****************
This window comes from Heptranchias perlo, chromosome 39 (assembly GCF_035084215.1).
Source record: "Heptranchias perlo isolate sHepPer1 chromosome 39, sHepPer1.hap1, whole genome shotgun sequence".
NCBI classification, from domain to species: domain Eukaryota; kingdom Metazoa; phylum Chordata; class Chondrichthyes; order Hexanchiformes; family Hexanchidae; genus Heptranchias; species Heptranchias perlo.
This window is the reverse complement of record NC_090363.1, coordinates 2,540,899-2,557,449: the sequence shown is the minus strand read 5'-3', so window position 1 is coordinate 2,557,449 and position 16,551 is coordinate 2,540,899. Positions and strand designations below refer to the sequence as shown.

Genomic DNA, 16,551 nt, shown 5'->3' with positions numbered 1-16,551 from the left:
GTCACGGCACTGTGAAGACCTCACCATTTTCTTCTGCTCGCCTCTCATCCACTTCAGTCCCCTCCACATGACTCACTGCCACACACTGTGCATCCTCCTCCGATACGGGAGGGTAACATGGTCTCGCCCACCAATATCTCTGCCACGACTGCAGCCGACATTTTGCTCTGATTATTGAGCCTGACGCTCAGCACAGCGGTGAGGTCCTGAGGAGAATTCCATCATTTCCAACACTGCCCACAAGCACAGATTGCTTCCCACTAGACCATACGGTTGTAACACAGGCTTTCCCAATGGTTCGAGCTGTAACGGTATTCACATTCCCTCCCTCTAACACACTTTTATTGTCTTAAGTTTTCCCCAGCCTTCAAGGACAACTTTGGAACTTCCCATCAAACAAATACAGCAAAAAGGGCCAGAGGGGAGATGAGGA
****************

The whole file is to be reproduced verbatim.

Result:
This window comes from Heptranchias perlo, chromosome 39 (assembly GCF_035084215.1).
Source record: "Heptranchias perlo isolate sHepPer1 chromosome 39, sHepPer1.hap1, whole genome shotgun sequence".
NCBI classification, from domain to species: domain Eukaryota; kingdom Metazoa; phylum Chordata; class Chondrichthyes; order Hexanchiformes; family Hexanchidae; genus Heptranchias; species Heptranchias perlo.
This window is the reverse complement of record NC_090363.1, coordinates 2,540,899-2,557,449: the sequence shown is the minus strand read 5'-3', so window position 1 is coordinate 2,557,449 and position 16,551 is coordinate 2,540,899. Positions and strand designations below refer to the sequence as shown.

Genomic DNA, 16,551 nt, shown 5'->3' with positions numbered 1-16,551 from the left:
GTCACGGCACTGTGAAGACCTCACCATTTTCTTCTGCTCGCCTCTCATCCACTTCAGTCCCCTCCACATGACTCACTGCCACACACTGTGCATCCTCCTCCGATACGGGAGGGTAACATGGTCTCGCCCACCAATATCTCTGCCACGACTGCAGCCGACATTTTGCTCTGATTATTGAGCCTGACGCTCAGCACAGCGGTGAGGTCCTGAGGAGAATTCCATCATTTCCAACACTGCCCACAAGCACAGATTGCTTCCCACTAGACCATACGGTTGTAACACAGGCTTTCCCAATGGTTCGAGCTGTAACGGTATTCACATTCCCTCCCTCTAACACACTTTTATTGTCTTAAGTTTTCCCCAGCCTTCAAGGACAACTTTGGAACTTCCCATCAAACAAATACAGCAAAAAGGGCCAGAGGGGAGATGAGGA